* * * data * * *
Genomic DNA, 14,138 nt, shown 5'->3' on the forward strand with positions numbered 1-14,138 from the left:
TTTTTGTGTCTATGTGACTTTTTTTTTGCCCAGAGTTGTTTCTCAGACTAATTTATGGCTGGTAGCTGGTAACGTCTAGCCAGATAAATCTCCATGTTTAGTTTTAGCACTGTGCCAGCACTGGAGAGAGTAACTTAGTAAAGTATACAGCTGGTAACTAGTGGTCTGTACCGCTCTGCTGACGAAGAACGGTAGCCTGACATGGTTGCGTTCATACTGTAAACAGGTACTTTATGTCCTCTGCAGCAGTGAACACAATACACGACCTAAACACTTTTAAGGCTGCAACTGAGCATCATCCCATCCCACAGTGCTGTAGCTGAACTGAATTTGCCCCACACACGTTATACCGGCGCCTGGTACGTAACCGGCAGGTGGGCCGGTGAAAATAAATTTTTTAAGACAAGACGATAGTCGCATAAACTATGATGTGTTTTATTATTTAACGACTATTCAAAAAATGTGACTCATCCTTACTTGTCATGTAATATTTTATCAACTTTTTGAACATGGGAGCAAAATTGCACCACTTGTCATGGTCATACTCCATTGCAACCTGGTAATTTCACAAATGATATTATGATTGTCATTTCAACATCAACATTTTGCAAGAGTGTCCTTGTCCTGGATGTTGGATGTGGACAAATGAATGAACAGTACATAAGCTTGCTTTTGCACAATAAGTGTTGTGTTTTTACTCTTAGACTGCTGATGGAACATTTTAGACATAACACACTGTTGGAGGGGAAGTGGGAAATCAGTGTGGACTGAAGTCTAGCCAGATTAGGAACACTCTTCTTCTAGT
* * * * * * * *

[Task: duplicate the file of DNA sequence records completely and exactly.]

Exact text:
Genomic DNA, 14,138 nt, shown 5'->3' on the forward strand with positions numbered 1-14,138 from the left:
TTTTTGTGTCTATGTGACTTTTTTTTTGCCCAGAGTTGTTTCTCAGACTAATTTATGGCTGGTAGCTGGTAACGTCTAGCCAGATAAATCTCCATGTTTAGTTTTAGCACTGTGCCAGCACTGGAGAGAGTAACTTAGTAAAGTATACAGCTGGTAACTAGTGGTCTGTACCGCTCTGCTGACGAAGAACGGTAGCCTGACATGGTTGCGTTCATACTGTAAACAGGTACTTTATGTCCTCTGCAGCAGTGAACACAATACACGACCTAAACACTTTTAAGGCTGCAACTGAGCATCATCCCATCCCACAGTGCTGTAGCTGAACTGAATTTGCCCCACACACGTTATACCGGCGCCTGGTACGTAACCGGCAGGTGGGCCGGTGAAAATAAATTTTTTAAGACAAGACGATAGTCGCATAAACTATGATGTGTTTTATTATTTAACGACTATTCAAAAAATGTGACTCATCCTTACTTGTCATGTAATATTTTATCAACTTTTTGAACATGGGAGCAAAATTGCACCACTTGTCATGGTCATACTCCATTGCAACCTGGTAATTTCACAAATGATATTATGATTGTCATTTCAACATCAACATTTTGCAAGAGTGTCCTTGTCCTGGATGTTGGATGTGGACAAATGAATGAACAGTACATAAGCTTGCTTTTGCACAATAAGTGTTGTGTTTTTACTCTTAGACTGCTGATGGAACATTTTAGACATAACACACTGTTGGAGGGGAAGTGGGAAATCAGTGTGGACTGAAGTCTAGCCAGATTAGGAACACTCTTCTTCTAGT